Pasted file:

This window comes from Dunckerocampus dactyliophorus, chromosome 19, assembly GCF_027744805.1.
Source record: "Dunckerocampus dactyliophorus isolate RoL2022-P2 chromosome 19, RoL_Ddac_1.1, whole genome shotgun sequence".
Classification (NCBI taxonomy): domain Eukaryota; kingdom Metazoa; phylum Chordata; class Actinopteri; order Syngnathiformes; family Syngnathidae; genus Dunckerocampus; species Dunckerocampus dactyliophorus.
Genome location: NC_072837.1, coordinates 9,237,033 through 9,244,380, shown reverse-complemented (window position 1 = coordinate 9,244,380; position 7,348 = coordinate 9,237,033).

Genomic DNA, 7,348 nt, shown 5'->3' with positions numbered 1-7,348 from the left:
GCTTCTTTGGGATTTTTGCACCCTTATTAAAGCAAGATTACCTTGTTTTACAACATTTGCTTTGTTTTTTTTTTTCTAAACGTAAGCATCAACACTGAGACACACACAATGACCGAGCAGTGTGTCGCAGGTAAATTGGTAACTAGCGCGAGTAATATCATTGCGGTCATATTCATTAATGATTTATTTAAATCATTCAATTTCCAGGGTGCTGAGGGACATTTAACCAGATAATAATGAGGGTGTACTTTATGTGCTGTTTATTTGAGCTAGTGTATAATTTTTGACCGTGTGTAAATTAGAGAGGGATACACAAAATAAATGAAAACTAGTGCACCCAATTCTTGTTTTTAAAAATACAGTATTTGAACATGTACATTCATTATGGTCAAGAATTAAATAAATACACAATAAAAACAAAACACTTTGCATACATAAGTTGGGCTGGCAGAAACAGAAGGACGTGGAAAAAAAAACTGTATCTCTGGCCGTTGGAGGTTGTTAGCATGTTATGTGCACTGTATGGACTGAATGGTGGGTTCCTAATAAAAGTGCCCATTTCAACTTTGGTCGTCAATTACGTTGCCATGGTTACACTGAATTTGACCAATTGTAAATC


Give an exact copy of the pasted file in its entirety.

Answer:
This window comes from Dunckerocampus dactyliophorus, chromosome 19, assembly GCF_027744805.1.
Source record: "Dunckerocampus dactyliophorus isolate RoL2022-P2 chromosome 19, RoL_Ddac_1.1, whole genome shotgun sequence".
Classification (NCBI taxonomy): domain Eukaryota; kingdom Metazoa; phylum Chordata; class Actinopteri; order Syngnathiformes; family Syngnathidae; genus Dunckerocampus; species Dunckerocampus dactyliophorus.
Genome location: NC_072837.1, coordinates 9,237,033 through 9,244,380, shown reverse-complemented (window position 1 = coordinate 9,244,380; position 7,348 = coordinate 9,237,033).

Genomic DNA, 7,348 nt, shown 5'->3' with positions numbered 1-7,348 from the left:
GCTTCTTTGGGATTTTTGCACCCTTATTAAAGCAAGATTACCTTGTTTTACAACATTTGCTTTGTTTTTTTTTTTCTAAACGTAAGCATCAACACTGAGACACACACAATGACCGAGCAGTGTGTCGCAGGTAAATTGGTAACTAGCGCGAGTAATATCATTGCGGTCATATTCATTAATGATTTATTTAAATCATTCAATTTCCAGGGTGCTGAGGGACATTTAACCAGATAATAATGAGGGTGTACTTTATGTGCTGTTTATTTGAGCTAGTGTATAATTTTTGACCGTGTGTAAATTAGAGAGGGATACACAAAATAAATGAAAACTAGTGCACCCAATTCTTGTTTTTAAAAATACAGTATTTGAACATGTACATTCATTATGGTCAAGAATTAAATAAATACACAATAAAAACAAAACACTTTGCATACATAAGTTGGGCTGGCAGAAACAGAAGGACGTGGAAAAAAAAACTGTATCTCTGGCCGTTGGAGGTTGTTAGCATGTTATGTGCACTGTATGGACTGAATGGTGGGTTCCTAATAAAAGTGCCCATTTCAACTTTGGTCGTCAATTACGTTGCCATGGTTACACTGAATTTGACCAATTGTAAATC